In a statement issued yesterday, the ministry says all reasonable measures are being taken to prevent and fight crime. It also points out that crime rates in this country are among the lowest in the EU and that crime in the Algarve region is decreasing.
The statement comes in the wake of alleged attacks on three holidaymakers, two fatal. Police are continuing to investigate the incidents in the Montechoro area of Albufeira. A gang of youths is suspected of involvement.
The internal affairs ministry says there was a slight decrease in crime in general and violent crime in particular in 2010 compared with the previous year. The drop has been much more marked in the first quarter of this year. Serious and violent crime was down 21.7%, and the number of robberies dropped by 20%. In the Albufeira municipality, there were 21.5% fewer violent crimes in 2010 than in 2009 and 9.7% fewer in the first quarter of this year.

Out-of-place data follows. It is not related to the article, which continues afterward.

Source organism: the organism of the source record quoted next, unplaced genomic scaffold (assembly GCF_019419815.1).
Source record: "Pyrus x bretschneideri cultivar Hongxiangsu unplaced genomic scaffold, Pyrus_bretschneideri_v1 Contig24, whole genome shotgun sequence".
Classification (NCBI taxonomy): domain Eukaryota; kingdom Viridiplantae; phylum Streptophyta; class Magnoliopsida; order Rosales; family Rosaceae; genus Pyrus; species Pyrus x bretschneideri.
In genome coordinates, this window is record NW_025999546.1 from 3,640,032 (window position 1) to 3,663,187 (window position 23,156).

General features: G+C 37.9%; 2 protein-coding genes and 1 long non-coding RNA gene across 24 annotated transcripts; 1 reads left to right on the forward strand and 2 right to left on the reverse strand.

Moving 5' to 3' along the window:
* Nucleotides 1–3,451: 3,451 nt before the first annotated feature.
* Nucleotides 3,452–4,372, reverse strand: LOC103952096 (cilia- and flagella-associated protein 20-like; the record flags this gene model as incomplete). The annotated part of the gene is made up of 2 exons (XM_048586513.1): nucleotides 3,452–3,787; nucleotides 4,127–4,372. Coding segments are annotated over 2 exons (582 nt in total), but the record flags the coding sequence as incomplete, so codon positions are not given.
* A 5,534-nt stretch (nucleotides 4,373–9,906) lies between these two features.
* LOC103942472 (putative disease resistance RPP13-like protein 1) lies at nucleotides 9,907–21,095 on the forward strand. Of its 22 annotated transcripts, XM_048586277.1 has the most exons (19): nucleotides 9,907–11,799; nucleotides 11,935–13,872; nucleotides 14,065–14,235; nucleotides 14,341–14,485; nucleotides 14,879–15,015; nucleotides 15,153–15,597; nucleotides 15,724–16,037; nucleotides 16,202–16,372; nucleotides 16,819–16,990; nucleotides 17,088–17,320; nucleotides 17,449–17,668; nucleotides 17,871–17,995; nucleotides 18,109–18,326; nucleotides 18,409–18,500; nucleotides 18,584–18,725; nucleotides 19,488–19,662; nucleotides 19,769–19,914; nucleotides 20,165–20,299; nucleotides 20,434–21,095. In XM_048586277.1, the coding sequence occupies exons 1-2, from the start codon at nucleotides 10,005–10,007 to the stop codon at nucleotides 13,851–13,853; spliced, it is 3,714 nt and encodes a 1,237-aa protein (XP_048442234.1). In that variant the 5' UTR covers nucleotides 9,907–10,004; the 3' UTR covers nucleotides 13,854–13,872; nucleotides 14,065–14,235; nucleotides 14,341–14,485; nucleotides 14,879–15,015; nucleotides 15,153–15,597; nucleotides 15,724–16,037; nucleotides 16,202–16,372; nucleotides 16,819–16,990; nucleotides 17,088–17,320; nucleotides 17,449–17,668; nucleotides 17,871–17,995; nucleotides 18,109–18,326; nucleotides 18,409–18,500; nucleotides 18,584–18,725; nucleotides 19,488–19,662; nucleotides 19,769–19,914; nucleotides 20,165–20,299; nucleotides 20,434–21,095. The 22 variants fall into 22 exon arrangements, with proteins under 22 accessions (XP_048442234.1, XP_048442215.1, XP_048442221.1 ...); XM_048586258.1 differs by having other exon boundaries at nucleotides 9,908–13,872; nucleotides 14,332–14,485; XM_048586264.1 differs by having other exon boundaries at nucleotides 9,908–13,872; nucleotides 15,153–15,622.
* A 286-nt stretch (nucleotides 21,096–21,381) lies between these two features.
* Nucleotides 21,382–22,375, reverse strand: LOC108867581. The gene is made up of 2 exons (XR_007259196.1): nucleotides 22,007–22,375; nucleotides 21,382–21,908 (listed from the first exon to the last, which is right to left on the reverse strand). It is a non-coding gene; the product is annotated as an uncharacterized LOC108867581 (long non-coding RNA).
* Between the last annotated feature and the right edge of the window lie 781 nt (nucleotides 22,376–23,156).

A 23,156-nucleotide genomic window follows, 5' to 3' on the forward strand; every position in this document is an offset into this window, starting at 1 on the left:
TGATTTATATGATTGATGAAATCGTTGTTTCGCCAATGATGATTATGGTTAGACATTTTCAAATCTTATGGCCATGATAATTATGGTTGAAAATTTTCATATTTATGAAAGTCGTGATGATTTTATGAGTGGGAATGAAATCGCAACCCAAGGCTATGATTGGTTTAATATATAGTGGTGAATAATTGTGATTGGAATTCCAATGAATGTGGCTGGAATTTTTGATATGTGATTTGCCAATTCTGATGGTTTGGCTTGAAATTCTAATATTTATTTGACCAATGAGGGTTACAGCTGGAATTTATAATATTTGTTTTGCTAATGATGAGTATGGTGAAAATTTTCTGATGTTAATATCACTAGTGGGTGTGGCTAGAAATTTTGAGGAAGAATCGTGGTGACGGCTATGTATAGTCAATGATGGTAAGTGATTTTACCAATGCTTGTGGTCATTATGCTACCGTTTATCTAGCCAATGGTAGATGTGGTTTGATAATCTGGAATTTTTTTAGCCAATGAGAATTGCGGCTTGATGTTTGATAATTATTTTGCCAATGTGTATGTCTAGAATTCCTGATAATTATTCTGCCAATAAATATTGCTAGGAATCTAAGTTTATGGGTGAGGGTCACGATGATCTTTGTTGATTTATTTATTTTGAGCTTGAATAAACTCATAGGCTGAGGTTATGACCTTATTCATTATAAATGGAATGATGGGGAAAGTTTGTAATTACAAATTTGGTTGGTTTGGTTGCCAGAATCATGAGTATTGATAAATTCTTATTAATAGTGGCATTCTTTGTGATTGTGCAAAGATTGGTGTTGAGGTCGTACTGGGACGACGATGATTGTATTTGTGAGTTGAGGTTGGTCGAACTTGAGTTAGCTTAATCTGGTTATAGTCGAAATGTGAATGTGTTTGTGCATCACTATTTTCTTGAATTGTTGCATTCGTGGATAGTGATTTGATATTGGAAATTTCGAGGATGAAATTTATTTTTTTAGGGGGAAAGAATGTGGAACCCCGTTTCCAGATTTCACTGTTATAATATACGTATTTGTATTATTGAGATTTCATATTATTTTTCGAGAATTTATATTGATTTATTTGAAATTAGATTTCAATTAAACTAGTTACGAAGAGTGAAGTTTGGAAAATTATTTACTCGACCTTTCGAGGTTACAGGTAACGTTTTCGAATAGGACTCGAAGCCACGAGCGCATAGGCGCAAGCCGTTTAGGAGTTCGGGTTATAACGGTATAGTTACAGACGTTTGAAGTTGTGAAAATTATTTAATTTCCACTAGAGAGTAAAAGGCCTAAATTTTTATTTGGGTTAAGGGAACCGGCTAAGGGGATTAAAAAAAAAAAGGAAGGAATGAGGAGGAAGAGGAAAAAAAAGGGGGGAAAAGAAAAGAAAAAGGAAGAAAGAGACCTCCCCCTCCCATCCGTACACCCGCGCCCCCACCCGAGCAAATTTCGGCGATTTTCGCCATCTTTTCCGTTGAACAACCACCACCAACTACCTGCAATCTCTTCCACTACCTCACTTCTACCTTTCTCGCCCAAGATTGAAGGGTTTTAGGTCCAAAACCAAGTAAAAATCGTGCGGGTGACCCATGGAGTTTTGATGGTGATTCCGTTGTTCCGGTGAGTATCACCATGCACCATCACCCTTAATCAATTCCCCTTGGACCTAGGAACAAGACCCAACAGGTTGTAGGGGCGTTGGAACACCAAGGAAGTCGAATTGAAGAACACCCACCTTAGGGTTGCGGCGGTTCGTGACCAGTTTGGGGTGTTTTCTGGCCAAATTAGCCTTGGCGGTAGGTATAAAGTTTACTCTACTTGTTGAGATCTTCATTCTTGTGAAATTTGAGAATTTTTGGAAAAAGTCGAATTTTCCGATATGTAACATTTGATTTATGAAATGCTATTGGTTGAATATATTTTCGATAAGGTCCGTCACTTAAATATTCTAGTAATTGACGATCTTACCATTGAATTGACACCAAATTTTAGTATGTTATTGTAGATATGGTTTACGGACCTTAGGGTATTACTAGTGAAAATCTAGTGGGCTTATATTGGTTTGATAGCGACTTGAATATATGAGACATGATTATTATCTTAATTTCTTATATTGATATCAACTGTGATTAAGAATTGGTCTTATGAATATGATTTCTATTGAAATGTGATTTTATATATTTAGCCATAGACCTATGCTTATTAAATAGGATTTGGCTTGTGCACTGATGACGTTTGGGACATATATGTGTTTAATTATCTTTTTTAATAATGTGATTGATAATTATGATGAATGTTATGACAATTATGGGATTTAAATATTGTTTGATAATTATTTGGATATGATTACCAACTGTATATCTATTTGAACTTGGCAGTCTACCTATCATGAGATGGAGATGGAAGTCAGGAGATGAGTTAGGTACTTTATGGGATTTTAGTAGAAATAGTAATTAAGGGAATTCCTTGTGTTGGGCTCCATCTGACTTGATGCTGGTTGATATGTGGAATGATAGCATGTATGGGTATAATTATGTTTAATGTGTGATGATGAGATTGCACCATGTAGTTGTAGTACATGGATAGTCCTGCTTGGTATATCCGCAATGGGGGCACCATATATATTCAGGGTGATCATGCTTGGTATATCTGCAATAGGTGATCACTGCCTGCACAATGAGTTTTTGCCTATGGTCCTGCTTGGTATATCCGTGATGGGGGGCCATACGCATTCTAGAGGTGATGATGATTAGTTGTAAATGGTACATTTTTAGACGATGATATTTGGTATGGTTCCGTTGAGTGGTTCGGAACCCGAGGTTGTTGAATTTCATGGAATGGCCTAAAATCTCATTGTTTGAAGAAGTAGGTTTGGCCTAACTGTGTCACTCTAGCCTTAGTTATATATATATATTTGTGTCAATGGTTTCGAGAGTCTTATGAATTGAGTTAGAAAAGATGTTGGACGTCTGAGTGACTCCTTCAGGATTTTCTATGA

Two thousand new police officers are being groomed for the various forces, a new security arrangement now links private home alarm systems to police stations and tighter border controls are in place. The statement emphasises that police presence, visibility and operational activity is being stepped up in popular tourist areas of the Algarve.
Meanwhile, police investigations continue into the death last month of a Scottish soldier, Darren Lackie, 22, and the stabbing of a holidaymaker from Dublin, David Hoban, 44. Police are also investigating the death of a tourist from the northeast of England, Ian Haggath, 50, who was brutally attacked a fortnight ago and has since died.
A spokesman for Britain's foreign office said yesterday it had made "a very minor" change to its travel advice to alert holidaymakers about street crime in the Algarve.